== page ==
A Hearing Loss & Late Deafened Blog

On Being Hard-of-hearing/deaf and COOL!

In Hearing Loss on September 10, 2008 at 10:42 pm
I don’t know if some of you do this, but I have this knack for noticing other people’s hearing aids.  Last week I met a young woman in her twenties with a beige in-the-ear aid.  Usually when I meet someone else wearing aids, I like to ask them about it.  Not that I’m nosey, but I figure we have something in common.  
 
So I mentioned that I noticed she was wearing an aid.  Right away I could tell she felt self-conscious about it and I had made her uncomfortable.  To put her at ease, I began talking about my own aids, and my hearing history.  I made sure she understood that I have worn hearing aids since I was her age even though I am probably old enough to be her mother now.  Then she began to open up about it, and I noticed she pinned her hair up while she was talking, as if she realized she didn’t have to hide it anymore now that her secret was out.  But her final statement made me feel sad.  “Look at me,” she said, “I’m in my twenties, and ALREADY wearing hearing aids!” She let out a long sigh as if that was the most depressing thing in the whole world. 
 
Gosh I understood exactly how she felt.  I remember getting my first pair of hearing aids.  The audiologist gave me a pamphlet with instructions on how to take care of them.  On the front cover were illustrations of people with wrinkles and gray hair.  I cried all the way home.  When you’re young, and at your sexiest, the last thing you want is to look like a senior citizen. 
 
It is a fact that one out of every three people over sixty-five develops hearing loss, so most people inevitably associate diminished hearing ability with old age.  Consequently most of us wait an average of seven years before seeking help from a doctor.  With that in mind, I decided to make a slide show of COOL hearing aid, cochlear implants, deaf people and general hearing loss coolness. 
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By the way, if it stops before you’re done watching, just refresh the page.
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  1. Great article Kim, and great slide show!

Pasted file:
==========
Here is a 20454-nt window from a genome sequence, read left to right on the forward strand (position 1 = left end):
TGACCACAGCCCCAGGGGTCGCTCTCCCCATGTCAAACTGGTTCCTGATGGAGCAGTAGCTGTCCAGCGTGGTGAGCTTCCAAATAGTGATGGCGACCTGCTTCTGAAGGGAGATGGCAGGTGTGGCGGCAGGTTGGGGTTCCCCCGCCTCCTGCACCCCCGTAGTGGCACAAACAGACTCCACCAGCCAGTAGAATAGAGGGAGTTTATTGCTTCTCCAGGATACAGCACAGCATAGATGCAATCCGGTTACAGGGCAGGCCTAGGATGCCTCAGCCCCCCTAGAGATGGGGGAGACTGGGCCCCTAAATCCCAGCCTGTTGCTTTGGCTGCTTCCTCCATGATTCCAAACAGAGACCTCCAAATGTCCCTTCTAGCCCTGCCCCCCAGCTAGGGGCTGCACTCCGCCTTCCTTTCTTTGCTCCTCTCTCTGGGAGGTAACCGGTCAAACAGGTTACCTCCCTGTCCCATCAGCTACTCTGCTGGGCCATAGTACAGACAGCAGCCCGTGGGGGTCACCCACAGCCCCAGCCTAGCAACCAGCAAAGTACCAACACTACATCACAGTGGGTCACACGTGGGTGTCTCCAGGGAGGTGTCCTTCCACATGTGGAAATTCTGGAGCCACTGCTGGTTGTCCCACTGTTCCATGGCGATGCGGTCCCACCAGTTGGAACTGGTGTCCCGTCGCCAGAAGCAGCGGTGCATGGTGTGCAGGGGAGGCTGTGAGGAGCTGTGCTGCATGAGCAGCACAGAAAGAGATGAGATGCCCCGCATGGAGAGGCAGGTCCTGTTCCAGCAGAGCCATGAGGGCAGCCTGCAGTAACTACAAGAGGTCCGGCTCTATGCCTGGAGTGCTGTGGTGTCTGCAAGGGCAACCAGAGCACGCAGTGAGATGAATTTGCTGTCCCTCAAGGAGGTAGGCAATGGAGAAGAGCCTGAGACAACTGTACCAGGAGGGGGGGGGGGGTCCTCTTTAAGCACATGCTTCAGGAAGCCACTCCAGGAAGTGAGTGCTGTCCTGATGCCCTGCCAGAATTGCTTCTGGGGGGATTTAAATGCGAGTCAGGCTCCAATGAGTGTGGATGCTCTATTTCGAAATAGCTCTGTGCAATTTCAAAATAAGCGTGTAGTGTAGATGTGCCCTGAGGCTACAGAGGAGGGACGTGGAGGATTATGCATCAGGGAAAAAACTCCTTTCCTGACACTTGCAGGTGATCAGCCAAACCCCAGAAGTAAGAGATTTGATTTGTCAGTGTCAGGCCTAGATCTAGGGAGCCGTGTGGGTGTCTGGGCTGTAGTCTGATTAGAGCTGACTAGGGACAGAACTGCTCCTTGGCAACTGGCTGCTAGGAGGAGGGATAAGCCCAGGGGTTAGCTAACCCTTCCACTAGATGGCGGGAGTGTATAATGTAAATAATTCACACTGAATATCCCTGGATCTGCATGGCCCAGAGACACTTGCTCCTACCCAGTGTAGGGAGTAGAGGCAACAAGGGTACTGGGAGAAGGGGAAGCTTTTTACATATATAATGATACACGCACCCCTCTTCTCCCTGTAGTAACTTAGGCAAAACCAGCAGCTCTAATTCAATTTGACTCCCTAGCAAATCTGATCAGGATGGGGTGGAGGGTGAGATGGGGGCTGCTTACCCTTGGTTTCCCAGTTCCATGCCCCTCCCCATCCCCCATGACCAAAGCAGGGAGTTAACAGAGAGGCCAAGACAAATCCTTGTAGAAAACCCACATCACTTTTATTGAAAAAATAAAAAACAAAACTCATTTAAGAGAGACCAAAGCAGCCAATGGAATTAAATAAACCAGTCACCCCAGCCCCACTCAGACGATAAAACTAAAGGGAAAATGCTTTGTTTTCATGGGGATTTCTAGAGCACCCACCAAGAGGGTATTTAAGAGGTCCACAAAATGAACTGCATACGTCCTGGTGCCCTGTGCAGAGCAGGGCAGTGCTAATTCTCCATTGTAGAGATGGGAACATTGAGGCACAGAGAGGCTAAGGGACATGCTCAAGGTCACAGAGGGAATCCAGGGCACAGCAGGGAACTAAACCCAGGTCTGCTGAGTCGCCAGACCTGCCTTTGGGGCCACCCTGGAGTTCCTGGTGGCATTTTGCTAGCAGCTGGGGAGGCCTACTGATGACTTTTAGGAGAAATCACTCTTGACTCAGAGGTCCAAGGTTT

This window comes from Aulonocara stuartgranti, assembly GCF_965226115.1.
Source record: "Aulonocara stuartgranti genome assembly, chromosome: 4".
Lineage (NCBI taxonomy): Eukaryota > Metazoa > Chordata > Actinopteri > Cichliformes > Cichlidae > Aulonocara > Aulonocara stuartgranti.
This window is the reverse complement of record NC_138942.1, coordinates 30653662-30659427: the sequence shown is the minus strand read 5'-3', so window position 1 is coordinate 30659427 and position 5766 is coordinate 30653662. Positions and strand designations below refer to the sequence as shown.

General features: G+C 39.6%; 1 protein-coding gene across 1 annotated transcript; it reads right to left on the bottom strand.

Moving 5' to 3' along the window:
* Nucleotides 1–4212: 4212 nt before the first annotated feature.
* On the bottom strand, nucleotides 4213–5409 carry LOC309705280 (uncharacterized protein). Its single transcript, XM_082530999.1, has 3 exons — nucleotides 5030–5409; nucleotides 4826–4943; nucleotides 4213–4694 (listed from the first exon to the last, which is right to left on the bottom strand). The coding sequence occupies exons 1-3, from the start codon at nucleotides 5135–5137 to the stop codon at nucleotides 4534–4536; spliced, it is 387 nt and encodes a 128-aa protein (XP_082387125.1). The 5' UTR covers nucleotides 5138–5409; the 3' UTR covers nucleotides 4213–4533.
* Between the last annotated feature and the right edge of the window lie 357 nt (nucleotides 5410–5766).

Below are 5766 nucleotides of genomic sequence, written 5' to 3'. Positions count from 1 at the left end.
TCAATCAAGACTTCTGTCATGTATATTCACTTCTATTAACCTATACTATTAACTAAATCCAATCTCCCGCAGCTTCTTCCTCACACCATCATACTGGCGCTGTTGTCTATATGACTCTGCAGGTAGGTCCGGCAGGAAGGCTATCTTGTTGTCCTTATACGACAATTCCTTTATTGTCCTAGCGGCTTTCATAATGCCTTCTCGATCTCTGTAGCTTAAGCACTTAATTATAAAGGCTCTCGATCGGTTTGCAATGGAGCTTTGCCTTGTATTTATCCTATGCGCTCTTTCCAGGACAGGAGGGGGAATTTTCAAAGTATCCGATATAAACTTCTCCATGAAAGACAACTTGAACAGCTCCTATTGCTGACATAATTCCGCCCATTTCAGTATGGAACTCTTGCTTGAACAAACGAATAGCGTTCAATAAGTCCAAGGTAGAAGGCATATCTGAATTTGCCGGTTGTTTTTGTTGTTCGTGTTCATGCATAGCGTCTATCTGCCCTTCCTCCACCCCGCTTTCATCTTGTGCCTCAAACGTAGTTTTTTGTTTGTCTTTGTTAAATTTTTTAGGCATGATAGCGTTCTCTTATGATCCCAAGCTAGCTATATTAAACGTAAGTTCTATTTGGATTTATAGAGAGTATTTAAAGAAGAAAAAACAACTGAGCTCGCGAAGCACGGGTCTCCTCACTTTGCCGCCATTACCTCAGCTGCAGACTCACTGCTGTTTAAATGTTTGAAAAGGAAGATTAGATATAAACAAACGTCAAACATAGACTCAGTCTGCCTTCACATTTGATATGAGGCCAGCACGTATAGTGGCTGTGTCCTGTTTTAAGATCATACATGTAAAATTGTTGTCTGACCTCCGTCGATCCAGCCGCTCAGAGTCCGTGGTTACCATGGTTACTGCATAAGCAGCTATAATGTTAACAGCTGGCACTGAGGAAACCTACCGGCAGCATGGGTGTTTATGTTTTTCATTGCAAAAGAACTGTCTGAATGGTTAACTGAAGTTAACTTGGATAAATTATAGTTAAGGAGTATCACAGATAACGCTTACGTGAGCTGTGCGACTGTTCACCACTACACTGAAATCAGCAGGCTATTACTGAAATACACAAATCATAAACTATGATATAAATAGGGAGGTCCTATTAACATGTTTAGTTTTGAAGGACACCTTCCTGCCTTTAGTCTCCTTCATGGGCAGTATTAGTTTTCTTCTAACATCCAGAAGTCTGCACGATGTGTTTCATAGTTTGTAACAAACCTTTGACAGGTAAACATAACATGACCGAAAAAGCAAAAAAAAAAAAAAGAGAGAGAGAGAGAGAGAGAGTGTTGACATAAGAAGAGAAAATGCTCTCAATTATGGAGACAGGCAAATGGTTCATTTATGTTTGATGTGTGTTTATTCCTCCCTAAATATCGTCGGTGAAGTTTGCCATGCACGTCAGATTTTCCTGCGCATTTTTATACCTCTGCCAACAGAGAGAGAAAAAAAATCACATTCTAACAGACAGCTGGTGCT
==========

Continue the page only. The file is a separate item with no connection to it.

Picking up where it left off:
This issue (the public perception that HOH = old) strikes a nerve with me too. I’m 49 (OK, the twenty-somethings would call me “old” ;), and it annoys me that even the hearing aid industry promotes that perception (of course – it’s their biggest market).

    I may live to be vindicated though, as the Ipod generation lines up at the dispenser’s office in their 30s and 40s to join our ranks.

    I’ve toyed with the idea of telling people (particularly “kids”) if they ask that my hearing aids are the latest thing in Bluetooth/cellualr technology – I can make phone calls by just thinking of the person! Maybe I can start a new fad. 🙂

    Hugs,
    Paul S

  2. I don’t wear hearing aids or cochlear implants, but I do tend to notice those who do. But unlike you, Kim, I do not take the opportunity to begin a conversation upon noticing a wearer. However, I do something similar when I recognize someone is Deaf/deaf/HoH. I seem to have a knack for noticing one’s body language that indicates a person is deaf or has a hearing loss.

    Just a few months ago I was grabbing a bite to eat at an airport restaurant before my flight and I noticed the lady next to me could not hear. We struck up a conversation (she did not speak and I did not sign, but we communicated perfectly. LOL) and I saw her physically relax at being in the company of someone who, to some extend, shared her experience. It seems your recognizing and speaking to fellow hearing aid and cochlear implant wearers has the same effect.

    I hope younger wearers can change the perception that losing your hearing and needing hearing aids or cochlear implants is solely for the “older” population. Thanks for doing your part to correct that stigma, Kim!!

    And Paul, if anyone can start a new fad it would be you!! LOL

    Michele

  3. I’ve had a hearing aid since I was nine, and it definitely was not a cool thing for me. I took it off every chance I had and never wore it during the summer. After I became deaf at the age of 19, I finally stopped hiding my hearing aids. Today, at 43, I have some cool blue earmolds with glitter in them. They rock!

  4. Ohh I hate when people associate hearing loss with getting old…being 19, that’s not something I can identify with.

    Thanks for the slideshow! It definitely made me feel a little cooler 🙂

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